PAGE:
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THE ORPHAN:

OR,

THE UNHAPPY MARRIAGE.

A TRAGEDY.

Qui pelago credit, magno se fænore tollit;
Qui pugnas & castra petit, præcingitur auro;'
Vilis adulator picto jacet ebrius ostro
Et qui sollicitat nuptas, ad præmia peccat :
Sola pruinosis horret facundia pannis,
Atque inopi lingua desertas invocat artes.

PETRON, ARB, SATYRIC. CAP. 83.

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THE ORPHAN.

The peculiarity as well as excellence of Otway's genius, appears with striking effect in this tragedy, which may justly rank among the most admirable productions of the English drama. Withdrawn at length from the sublime regions of fancy and romance, the allurements of rhyme, and the near contagion of fashionable insipidity, and restored to truth and nature, Otway seems to have imbibed the spirit of Shakespeare, our great dramatic exemplar; and expresses here more pure and impassioned eloquence, than we find in the inflexible stateliness of Raciŋe, or the heroic flights of Dryden. This play, from it's merit and reputation, which have diffused the fame of it's author in other countries, and awakened the satiric malignity of Voltaire, deserves a more detailed examination than it has hitherto obtained.

We may pronounce the “Orphan" tolerably exact in the observance of the unities. With regard to time, indeed, it slightly encroaches upon those rigid laws inposed by critics upon the draina, but which are neglected by many of our most eminent poets, often with impunity, and sometimes with applause. Provided the action be continuous, the unities of time and place are now seldom enforced with severity. If the senses of the audience are not shocked by any obvious violation of probability, it seems unnecessary to invent restraints

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which give less pleasure to the spectator, than perplexity to the writer. The fable is borrowed from a novel, called “ English Adventures," and is briefly as follows:

A young lady deprived of her parents, is received into the hospitable mansion of a family in which are two sons, to whom she becomes equally the object of ardent attachment. Castalio, the eldest, upon whom her affections are fixed, is involved by conflicting motives of love and friendship in much dissimulation and duplicity of conduct. He conceals his love, and attempts to vanquish the hopeless passion of his brother, by little artifices, and by affecting on bis own part a careless indifference for his success. He at length privately marries Monimia: their conversation is overheard by Polydore, who, loosely imagining their assignation to be a criminal one, resolves to impose himself upon Monimia for his brother. This he is enabled to accomplish by his own dexterity, the artifices of a page, and the silence and secrecy which the delicate situation of the lovers required. The consequences of this act produce great horror and distress; and the catastrophe ensues : the injured husband is constrained to inflict the penalty of the offence upon his own brother, by the contrivance of the criminal hin self.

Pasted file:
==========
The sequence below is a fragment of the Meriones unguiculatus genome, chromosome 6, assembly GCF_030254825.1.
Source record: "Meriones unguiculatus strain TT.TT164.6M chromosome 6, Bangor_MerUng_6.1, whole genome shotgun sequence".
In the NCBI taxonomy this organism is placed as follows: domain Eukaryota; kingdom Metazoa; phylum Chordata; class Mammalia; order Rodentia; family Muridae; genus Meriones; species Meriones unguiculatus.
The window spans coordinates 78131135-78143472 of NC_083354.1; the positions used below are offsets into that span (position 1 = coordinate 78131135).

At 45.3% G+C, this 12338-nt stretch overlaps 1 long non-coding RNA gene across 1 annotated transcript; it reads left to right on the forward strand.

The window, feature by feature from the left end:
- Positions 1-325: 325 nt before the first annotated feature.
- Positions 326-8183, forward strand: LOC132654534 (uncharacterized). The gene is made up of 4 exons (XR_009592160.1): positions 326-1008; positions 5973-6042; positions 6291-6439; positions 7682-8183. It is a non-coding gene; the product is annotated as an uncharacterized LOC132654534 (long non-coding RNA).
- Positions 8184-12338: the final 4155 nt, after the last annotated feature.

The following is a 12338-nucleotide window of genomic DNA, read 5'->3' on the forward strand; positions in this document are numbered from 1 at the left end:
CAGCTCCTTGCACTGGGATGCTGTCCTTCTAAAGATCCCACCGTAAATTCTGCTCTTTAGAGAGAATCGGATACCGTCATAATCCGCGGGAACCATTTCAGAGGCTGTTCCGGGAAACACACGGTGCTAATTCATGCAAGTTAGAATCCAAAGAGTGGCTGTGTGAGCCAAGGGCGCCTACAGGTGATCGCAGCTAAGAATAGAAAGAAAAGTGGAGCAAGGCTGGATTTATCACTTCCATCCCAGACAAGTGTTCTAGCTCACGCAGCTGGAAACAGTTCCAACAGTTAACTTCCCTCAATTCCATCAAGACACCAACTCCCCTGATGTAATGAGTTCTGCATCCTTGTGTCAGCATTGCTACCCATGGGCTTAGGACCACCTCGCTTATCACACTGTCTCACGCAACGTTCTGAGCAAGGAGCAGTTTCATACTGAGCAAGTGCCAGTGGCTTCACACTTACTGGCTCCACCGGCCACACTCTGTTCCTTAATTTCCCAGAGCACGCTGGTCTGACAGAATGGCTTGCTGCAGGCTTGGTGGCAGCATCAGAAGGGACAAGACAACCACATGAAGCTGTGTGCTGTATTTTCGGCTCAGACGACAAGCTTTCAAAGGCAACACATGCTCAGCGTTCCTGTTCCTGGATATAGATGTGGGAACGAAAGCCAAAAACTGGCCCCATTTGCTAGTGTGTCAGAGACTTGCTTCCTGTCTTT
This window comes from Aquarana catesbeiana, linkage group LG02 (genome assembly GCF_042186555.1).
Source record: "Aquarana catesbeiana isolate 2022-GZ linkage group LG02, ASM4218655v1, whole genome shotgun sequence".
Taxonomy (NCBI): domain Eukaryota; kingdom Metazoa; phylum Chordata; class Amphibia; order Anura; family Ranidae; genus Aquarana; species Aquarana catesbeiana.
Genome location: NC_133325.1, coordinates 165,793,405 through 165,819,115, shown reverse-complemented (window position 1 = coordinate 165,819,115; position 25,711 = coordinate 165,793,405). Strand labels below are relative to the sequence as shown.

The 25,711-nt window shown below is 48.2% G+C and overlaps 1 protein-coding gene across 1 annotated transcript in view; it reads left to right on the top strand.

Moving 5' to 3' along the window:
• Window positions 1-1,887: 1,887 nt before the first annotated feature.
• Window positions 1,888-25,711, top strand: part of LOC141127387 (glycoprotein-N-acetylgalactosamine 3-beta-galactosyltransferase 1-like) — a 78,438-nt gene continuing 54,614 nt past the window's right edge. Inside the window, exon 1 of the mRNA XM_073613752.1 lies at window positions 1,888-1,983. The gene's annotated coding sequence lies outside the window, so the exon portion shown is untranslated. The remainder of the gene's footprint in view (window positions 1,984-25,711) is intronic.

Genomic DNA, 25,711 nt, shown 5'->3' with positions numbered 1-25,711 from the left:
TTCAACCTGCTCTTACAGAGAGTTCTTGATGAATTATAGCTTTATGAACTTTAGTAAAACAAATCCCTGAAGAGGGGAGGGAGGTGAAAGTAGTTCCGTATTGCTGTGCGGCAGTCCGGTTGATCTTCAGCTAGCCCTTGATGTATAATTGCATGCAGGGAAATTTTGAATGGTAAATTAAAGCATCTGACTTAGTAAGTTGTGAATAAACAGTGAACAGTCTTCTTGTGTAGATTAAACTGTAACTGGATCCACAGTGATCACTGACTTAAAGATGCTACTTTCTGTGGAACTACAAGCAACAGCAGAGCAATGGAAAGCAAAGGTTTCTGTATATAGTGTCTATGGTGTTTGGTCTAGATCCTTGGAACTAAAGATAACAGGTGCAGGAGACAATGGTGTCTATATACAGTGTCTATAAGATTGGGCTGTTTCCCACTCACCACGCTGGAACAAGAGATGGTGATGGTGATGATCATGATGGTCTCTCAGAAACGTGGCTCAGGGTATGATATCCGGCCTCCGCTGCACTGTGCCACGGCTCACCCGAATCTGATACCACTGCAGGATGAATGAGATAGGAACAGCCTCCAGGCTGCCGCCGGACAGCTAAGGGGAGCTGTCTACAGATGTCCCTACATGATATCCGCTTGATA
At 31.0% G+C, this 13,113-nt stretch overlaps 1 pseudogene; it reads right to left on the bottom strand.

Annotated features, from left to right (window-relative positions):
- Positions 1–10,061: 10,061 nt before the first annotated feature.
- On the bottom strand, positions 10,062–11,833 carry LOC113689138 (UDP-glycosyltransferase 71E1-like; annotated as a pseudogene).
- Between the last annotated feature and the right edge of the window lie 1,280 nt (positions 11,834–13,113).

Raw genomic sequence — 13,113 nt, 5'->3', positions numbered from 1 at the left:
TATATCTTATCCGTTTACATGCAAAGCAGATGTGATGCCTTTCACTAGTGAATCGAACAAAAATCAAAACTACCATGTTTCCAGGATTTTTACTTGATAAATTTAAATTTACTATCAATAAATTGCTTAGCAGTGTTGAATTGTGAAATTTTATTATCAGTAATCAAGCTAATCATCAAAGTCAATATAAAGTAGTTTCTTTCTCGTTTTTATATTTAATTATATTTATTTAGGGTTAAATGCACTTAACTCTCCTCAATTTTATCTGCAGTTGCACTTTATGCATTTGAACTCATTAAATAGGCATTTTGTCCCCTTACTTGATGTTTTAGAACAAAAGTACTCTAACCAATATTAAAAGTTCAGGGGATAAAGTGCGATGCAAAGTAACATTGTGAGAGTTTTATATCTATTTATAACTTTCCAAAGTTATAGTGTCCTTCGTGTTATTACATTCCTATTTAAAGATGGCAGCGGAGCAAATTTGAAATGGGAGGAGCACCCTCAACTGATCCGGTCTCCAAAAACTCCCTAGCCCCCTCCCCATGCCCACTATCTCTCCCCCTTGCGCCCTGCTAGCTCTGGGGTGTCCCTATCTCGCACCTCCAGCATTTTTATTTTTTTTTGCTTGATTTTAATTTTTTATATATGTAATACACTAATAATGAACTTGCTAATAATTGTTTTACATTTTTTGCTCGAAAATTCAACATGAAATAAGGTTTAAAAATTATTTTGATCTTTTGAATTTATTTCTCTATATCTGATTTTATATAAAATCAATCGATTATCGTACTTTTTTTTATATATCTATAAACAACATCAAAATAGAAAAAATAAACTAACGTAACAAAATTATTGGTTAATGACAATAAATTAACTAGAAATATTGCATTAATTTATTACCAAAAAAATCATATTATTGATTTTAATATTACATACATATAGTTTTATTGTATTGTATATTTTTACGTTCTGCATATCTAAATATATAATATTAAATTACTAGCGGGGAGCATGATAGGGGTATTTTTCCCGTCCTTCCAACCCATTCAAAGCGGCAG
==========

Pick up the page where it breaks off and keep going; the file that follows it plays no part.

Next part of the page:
It has been objected, that the principal event is improbable. But besides the alledged truth of this part of the story", the imposture is supported by every cir

* This is not of much weight alone:-
" Le vrai peut quelquefois n'etre pas vrai-semblable.

Boileau.

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cumstance which could assist and favour the delusion; and where, as in this instance, deceit is thought impracticable, suspicion is easily laid asleep, or absorbed in expectation.

The characters are drawn with skill and judgment. Acasto, a nobleman dignified and hospitable; preserving his loyalty amidst neglect, seorn, and ingratitude. His sons, twins by birth, and congenial in babits, pursuits, and amusements; both “plagued by one unhappy love,” which happily developes, and forcibly discriminates their characters. Movimia, the victim of a passion which her charms had innocently excited, claims a plentiful tribute of pity. Her virtue, beauty, and misfortunes, conspire to render her one of the most interesting personages in tragedy. Chamont, her brother, whose character is somewhat too boisterous, and often breaks with too much violence the melancholy tenor of the dialogue, is distinguished by an excessive jealousy of honour, and impatience of affront, which, if not required, are, at least, excused by his profession of a soldier".

The sentiments are generally appropriate. The plot being of a domestic kind, and the persons not of a very exalted rank, great comprehension of thought, or philosophical dignity of sentiment, cannot reasonably be expected. The passions, and their modes of exhi

* Voltaire indulges himself in ridiculing the character of Chamont. He thus describes his quarrel with Acasto: “ Cham. Je veux que vous lui appreniez a vivre, ou je mettrai le feu à la maison. - Acast. Hé, bien, hé bien, je vous rendrai justice."

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